The Mineral Paint has a built-in satin sealant so it's perfect for those of you who want to flip your pieces quickly and want an 'all-in-one' type paint. However, if you want peace of mind when flipping a high traffic piece, I recommend you apply a coat or two of Polyseal. All our finishes are designed to be applied over both lines of paint.
Chalk and Clay Paint is a great paint for those of you who love a rustic, velvety, chalky, matte finish and want the flexbility to spray or distress a piece (chippy, worn look). It's porous by nature so requires additional sealing with Polyseal, Finishing Wax, or a Finishing Oil for durability. It's a great paint for those of you want complete control over your finish.
It's more economical to use if you're painting large or several pieces given it's availability in a 1L size.
In short, no! That is the main benefit of using our dedicated furniture paints.
For most pieces, a good clean is sufficient - the paint is formulated to bond to surfaces. The only times I would recommend you use a primer is over metal, glass, ceramic, bleeding timbers such as Indonesian or mahogany species, which tend to bleed through any paint finish.
In those cases I would recommend using an appropriate base coat or with the bleeding timbers apply one or two coats of Polyseal which incredibly acts as both a blocker/primer and sealant. Who doesn't love a three in one?!
This is diffiicult to answer, but to give you a rough estimate this is what I've used for typically sized projects.
|Dining room table & 6 chairs|
Large hutch or wall unit
Yes you can! If using Chalk and Clay Paint I recommend sealing with a Finishing Wax. If using Mineral Paint, it should be fine as it is. Be sure to add only small amounts of water to the paint as needed when applying coats, do not dilute the paint too much for an optimal outcome.
Yes, if the furniture is sheltered and not in direct sunlight. If exposed to full sun then our paint can still be used but we recommend a UV protective topcoat sealant.
You can also use a quality mohair or foam roller if you're more of a roller fan.
Yep you sure can! It takes a while to get the hang of the technique but it will significantly reduce your labour time.
The most economical way to do this is with our 1L tins of Chalk and Clay Paint - you can use either an electric powered or air compressor powered spray gun.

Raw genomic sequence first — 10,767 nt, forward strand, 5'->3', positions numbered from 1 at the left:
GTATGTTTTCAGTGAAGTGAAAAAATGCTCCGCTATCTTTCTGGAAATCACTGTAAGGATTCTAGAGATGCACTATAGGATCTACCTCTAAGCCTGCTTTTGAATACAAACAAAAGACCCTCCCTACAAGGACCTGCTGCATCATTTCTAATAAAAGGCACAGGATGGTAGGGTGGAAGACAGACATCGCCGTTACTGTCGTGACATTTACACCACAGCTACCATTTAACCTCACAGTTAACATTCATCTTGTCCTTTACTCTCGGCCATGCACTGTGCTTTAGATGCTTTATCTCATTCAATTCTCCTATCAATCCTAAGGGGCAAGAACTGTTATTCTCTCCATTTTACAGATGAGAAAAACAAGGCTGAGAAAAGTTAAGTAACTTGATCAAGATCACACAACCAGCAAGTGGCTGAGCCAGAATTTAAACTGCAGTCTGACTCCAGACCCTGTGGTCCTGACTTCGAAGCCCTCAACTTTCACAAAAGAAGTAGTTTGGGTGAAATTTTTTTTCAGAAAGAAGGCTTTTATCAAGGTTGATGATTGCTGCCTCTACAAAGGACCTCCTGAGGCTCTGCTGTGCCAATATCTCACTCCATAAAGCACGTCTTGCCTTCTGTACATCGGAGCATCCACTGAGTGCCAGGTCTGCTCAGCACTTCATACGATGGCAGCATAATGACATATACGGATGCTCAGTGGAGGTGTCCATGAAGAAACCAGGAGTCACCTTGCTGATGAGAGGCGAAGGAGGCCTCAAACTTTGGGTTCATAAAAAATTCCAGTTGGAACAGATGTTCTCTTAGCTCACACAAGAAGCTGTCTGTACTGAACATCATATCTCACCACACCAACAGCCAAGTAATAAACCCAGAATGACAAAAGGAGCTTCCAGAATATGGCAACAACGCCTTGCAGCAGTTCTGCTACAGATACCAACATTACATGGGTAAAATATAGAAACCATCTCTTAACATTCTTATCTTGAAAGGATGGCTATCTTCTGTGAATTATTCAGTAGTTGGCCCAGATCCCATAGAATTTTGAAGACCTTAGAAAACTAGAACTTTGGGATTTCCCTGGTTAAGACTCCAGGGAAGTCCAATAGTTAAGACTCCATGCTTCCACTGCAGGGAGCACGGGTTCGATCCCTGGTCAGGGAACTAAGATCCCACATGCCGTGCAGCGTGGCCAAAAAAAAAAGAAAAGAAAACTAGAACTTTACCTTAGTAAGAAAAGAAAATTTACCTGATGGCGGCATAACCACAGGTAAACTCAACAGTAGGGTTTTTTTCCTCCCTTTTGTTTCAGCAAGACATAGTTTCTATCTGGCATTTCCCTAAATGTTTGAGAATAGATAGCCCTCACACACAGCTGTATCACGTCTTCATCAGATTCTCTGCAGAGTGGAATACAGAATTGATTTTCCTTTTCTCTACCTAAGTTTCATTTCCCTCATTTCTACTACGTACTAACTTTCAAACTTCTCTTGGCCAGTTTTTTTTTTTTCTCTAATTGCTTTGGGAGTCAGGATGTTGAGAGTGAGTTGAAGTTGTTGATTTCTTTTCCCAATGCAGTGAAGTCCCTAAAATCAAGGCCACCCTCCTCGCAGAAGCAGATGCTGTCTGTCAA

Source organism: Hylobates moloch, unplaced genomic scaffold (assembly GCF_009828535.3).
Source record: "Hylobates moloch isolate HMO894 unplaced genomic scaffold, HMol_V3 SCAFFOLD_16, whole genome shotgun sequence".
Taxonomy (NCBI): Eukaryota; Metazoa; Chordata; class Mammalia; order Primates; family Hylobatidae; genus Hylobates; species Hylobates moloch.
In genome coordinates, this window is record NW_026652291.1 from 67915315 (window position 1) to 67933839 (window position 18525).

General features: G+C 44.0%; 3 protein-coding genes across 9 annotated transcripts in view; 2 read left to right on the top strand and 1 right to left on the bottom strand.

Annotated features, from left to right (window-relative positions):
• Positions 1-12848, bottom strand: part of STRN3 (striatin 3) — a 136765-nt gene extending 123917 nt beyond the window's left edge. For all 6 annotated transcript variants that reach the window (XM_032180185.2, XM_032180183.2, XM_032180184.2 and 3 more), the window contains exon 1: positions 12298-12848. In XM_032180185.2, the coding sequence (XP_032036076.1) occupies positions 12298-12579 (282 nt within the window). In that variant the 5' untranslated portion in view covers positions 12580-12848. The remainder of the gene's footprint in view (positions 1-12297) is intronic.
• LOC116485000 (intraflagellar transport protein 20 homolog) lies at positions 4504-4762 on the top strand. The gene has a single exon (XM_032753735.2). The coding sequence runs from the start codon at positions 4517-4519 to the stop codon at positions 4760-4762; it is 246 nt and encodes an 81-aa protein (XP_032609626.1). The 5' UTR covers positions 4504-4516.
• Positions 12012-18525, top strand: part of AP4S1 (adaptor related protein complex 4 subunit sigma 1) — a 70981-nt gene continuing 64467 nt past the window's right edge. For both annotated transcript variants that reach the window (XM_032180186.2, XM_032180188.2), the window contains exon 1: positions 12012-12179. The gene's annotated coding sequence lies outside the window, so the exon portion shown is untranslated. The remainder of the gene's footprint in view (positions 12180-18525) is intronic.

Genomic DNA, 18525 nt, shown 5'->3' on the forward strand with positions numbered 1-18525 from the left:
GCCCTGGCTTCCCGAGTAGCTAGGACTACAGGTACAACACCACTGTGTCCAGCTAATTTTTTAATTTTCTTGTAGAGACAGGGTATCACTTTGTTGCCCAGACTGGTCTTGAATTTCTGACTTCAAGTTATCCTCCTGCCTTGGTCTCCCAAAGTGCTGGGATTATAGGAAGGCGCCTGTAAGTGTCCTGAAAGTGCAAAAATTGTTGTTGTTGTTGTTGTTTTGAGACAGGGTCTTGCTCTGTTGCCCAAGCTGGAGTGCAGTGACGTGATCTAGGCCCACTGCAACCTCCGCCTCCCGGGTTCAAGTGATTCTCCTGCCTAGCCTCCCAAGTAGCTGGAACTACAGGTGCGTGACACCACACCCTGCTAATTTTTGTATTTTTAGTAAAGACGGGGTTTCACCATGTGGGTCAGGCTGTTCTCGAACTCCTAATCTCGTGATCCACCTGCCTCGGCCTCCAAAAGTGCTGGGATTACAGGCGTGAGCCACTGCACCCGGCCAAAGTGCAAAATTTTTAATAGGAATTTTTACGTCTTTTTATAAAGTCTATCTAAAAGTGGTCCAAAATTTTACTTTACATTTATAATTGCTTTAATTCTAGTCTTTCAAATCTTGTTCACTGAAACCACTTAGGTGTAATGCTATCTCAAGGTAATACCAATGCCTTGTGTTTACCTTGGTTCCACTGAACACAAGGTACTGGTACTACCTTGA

I personally recommend using an air compressor powered Low Volume Low Pressure (LVLP) gravity fed gun with a 1.0mm - 2.0mm tip.
But why? The reason I prefer it over an electric powered spray gun is the level of control you have over the finish and the paint output. It's also easier and lighter to use than most electric powered guns which tend to be quite bulky. Also, the gravity helps guide the paint down into the tip where electric units need to suck the paint up and it often leads to paint wastage.
The Finishing Oils are going to give you a buildable tint of colour great if you want control over your opacity. They can be used over both Chalk & Clay Paint (stunning over the darker colours) as a sealant and on raw timber.
Engrained Stains and really meant to be applied over raw timber to change the colour of the wood. They're a matte finish and two coats are generally recommended (unless working with 'Gallery White' which is very opaque).
Both lines can be used on high traffic surfaces like kitchen counter tops, kitchen or bathroom cabinets.
For specific application instructions check out 'How To Apply Finishing Oils or Engrained Stains' and be sure to read the manufacturers advice on the side of the tin.
Yes, our paints and finishes are non-toxic and VOC free.
That depends. Sometimes it's difficult to identify the substrate used (especially if you've purchased it from someone else) I'd advise scuff sanding with a 120 grit or higher first to give the surface 'teeth' to grip onto and patch testing first. If it bonds well, then proceed!
Nope! Not until you've completely removed all traces of wax from your piece and even then there's no guarantees it'll bond - wax will resist whatever you put over it.
There are two main ways to remove wax, using Mineral Spirits or sanding the piece right back.
Something to consider when choosing your finish is the likelihood of you wanting to touch up or re-paint your piece - if you fall into either of those camps, I'd recommend you use Polyseal which can be safely painted over down the track.